Serum and glucocorticoid regulated kinase (SGK) plays a critical role in the regulation of renal sodium transport. We examined the association between SGK genes and salt sensitivity of blood pressure (BP) using single-marker and gene-based association analysis.
A 7-day low-sodium (51.3 mmol sodium/day) followed by a 7-day high-sodium intervention (307.8 mmol sodium/day) was conducted among 1,906 Chinese participants. BP measurements were obtained at baseline and each intervention using a random-zero sphygmomanometer. Additive associations between each SNP and salt-sensitivity phenotypes were assessed using a mixed linear regression model to account for family dependencies. Gene-based analyses were conducted using the truncated p-value method. The Bonferroni-method was used to adjust for multiple testing in all analyses.
In single-marker association analyses, SGK1 marker rs2758151 was significantly associated with diastolic BP (DBP) response to high-sodium intervention (P = 0.0010). DBP responses (95% confidence interval) to high-sodium intervention for genotypes C/C, C/T, and T/T were 2.04 (1.57 to 2.52), 1.79 (1.42 to 2.16), and 0.85 (0.30 to 1.41) mmHg, respectively. Similar trends were observed for SBP and MAP responses although not significant (P = 0.15 and 0.0026, respectively). In addition, gene-based analyses demonstrated significant associations between SGK1 and SBP, DBP and MAP responses to high sodium intervention (P = 0.0002, 0.0076, and 0.00001, respectively). Neither SGK2 nor SGK3 were associated with the salt-sensitivity phenotypes in single-maker or gene-based analyses.
Citation: Li C, Yang X, He J, Hixson JE, Gu D, Rao DC, et al. (2014) A Gene-Based Analysis of Variants in the Serum/Glucocorticoid Regulated Kinase (SGK) Genes with Blood Pressure Responses to Sodium Intake: The GenSalt Study. PLoS ONE 9(5): e98432. https://doi.org/10.1371/journal.pone.0098432
Editor: Ryuichi Morishita, Osaka University Graduate School of Medicine, Japan
Received: March 12, 2014; Accepted: April 22, 2014; Published: May 30, 2014
Copyright: © 2014 Li et al. This is an open-access article distributed under the terms of the Creative Commons Attribution License, which permits unrestricted use, distribution, and reproduction in any medium, provided the original author and source are credited.
Data Availability: The authors confirm that, for approved reasons, some access restrictions apply to the data underlying the findings. Identifying data could not be made freely available, but GenSalt may provide the association result for certain SNP and phenotypes. Requests for this data may be sent to Dr. Tanika N. Kelly.
Funding: The Genetic Epidemiology Network of Salt Sensitivity (GenSalt) is supported by a cooperative agreement project grant (U01HL072507, R01HL087263, and R01HL090682) from the National Heart, Lung and Blood Institute, National Institutes of Health, Bethesda, MD. https://www.nhlbi.nih.gov/Drs Tanika Kelly and Changwei Li are supported by American Heart Association award number 11SDG5130026. The funders had no role in study design, data collection and analysis, decision to publish, or preparation of manuscript.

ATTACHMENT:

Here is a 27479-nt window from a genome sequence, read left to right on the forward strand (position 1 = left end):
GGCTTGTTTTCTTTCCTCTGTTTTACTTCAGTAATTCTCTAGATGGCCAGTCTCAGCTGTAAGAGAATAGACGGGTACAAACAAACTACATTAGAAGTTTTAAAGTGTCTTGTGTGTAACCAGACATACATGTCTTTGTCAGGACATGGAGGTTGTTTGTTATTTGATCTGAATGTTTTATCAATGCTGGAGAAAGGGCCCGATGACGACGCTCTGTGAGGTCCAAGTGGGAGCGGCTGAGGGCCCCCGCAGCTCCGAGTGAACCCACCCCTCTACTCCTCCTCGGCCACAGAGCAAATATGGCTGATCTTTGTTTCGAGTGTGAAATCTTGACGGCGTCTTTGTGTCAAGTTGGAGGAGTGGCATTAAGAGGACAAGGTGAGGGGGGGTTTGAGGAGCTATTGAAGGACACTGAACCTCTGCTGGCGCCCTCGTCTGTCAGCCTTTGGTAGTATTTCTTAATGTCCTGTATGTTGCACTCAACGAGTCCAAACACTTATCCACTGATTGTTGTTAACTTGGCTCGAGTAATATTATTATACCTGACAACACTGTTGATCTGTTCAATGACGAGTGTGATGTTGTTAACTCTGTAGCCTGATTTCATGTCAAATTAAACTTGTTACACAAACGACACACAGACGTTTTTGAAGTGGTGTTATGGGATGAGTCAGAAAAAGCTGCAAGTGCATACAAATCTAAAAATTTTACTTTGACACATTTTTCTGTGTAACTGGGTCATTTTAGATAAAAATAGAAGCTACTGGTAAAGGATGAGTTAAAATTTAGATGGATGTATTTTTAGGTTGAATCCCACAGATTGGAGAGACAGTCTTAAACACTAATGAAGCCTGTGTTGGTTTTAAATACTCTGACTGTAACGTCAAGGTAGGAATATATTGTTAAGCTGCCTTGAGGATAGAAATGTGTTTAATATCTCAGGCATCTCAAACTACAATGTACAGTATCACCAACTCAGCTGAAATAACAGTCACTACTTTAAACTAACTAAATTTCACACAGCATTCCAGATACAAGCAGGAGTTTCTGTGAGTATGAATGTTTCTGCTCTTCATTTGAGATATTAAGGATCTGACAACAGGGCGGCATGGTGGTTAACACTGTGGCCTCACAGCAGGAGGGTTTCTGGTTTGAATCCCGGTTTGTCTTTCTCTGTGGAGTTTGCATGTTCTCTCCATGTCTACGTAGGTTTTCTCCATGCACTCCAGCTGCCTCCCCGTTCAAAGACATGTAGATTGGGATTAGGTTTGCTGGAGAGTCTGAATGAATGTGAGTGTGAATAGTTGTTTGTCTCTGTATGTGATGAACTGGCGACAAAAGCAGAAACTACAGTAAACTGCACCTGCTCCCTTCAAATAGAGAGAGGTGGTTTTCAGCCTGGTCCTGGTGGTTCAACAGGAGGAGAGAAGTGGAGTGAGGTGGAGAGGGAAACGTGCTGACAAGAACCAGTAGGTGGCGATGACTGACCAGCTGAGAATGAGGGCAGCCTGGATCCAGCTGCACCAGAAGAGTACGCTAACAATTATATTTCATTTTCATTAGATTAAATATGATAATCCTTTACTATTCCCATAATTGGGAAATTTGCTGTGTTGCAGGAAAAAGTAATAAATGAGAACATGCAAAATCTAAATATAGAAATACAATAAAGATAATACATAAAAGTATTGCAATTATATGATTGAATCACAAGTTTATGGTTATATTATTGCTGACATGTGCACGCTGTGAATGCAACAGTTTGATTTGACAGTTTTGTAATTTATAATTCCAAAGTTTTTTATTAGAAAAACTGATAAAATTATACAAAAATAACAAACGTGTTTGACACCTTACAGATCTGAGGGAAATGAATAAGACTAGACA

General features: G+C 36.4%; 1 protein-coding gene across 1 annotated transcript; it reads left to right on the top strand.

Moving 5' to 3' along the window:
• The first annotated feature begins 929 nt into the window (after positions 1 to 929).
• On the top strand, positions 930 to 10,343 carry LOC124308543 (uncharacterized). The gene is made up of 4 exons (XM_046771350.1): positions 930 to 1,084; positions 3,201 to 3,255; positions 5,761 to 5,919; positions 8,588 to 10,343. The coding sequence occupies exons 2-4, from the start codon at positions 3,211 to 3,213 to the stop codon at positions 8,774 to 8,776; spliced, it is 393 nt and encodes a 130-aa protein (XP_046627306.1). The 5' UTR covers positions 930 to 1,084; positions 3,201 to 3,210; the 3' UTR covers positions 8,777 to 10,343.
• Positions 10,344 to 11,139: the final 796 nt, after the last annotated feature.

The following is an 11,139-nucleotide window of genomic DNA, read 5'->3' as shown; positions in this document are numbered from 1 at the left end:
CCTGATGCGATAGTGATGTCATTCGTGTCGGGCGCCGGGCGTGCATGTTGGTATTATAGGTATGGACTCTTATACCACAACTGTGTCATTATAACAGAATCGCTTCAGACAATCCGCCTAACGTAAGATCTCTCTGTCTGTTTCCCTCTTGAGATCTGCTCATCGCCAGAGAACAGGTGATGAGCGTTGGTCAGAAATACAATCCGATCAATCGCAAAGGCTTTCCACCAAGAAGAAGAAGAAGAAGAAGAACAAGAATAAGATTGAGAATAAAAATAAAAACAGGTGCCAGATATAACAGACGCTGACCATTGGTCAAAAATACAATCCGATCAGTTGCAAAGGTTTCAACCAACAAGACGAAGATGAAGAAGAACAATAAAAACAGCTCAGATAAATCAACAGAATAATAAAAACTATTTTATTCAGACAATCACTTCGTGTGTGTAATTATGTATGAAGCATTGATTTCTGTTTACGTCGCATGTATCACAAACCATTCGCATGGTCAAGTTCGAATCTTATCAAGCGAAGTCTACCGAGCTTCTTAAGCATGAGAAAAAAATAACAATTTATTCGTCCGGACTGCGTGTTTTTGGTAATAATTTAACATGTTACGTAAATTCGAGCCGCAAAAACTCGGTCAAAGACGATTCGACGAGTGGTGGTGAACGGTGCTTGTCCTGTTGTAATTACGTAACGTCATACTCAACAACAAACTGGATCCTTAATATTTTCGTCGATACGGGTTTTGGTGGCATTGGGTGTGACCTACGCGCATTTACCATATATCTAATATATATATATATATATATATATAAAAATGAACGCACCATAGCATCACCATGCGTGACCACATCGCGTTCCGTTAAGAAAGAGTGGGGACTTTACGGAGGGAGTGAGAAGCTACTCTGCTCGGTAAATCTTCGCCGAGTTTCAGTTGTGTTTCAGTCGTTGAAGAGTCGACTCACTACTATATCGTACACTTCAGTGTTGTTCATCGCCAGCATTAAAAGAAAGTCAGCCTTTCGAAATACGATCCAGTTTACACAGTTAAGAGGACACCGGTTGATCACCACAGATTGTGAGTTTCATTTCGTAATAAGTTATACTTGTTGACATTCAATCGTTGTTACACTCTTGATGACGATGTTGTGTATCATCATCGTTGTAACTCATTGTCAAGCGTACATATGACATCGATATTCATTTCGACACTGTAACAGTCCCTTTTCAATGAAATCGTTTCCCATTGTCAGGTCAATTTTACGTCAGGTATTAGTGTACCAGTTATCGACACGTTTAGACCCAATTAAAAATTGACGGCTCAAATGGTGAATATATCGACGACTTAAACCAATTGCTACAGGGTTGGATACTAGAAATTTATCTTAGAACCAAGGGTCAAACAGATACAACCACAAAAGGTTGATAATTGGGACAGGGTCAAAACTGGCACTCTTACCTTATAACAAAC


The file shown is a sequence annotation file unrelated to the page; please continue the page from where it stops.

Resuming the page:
Competing interests: The authors have declared that no competing interests exist.
High salt intake has been associated with an elevated risk of high blood pressure (BP) and cardiovascular disease , . BP responses to dietary sodium intake vary considerably among individuals, a phenomenon described as salt sensitivity of BP . Previous family studies have documented a moderate to high heritability of salt sensitivity, generally ranging from 22% to 84% –. Likewise, linkage analyses and genetic association studies have suggested that genetic mechanisms may play a pivotal role in BP salt sensitivity . The identification of genetic variants for salt sensitivity will help elucidate how genes interact with dietary factors to influence the regulation of BP.
The serum and glucocorticoid regulated kinases (SGK) play important roles in regulating Na+ transport in both proximal and distal elements of the kidney tubule , . The SGK family of protein kinases have three isoforms, SGK1, SGK2 and SGK3 . All of the three isoforms are highly expressed in kidney –. SGK1 stimulates the epithelial Na+ channel (ENaC), Na+/H+ exchanger 3 (NHE3) and many other renal tubular ion channels to regulate renal Na+ reabsorption , , . SGK1 also contributes to the stimulation of mineralocorticoid-induced salt intake . Recent studies showed increased salt concentration induces SGK1 expression, and increased SGK1 subsequently enhances TH17 cell differentiation and promotes tissue inflammation . These findings support the opinion that the intensity of immune cell infiltration in the kidney is correlated with the severity of salt-sensitive hypertension . Thus the effect of SGK1 on sodium homeostasis and inflammation is expected to have an important impact on blood pressure control. Similar to SGK1, both SGK2 and SGK3 can influence NHE3 activities and potentially regulate Na+ transport . SGK’s biological relevance combined with evidence in vitro and in vivo make the genes encoding SGK interesting candidates for genetic study of BP response to sodium intake. However, only a few studies have reported associations of variants in the SGK gene family with BP phenotypes in human samples –. None have investigated the joint effect of multiple variants within single genes, and none of them were conducted in the Chinese population. The aim of the current study was to assess the single and joint effects of genetic variants in SGK genes with BP salt sensitivity among Han Chinese participants of the Genetic Epidemiology Network of Salt-Sensitivity (GenSalt) study.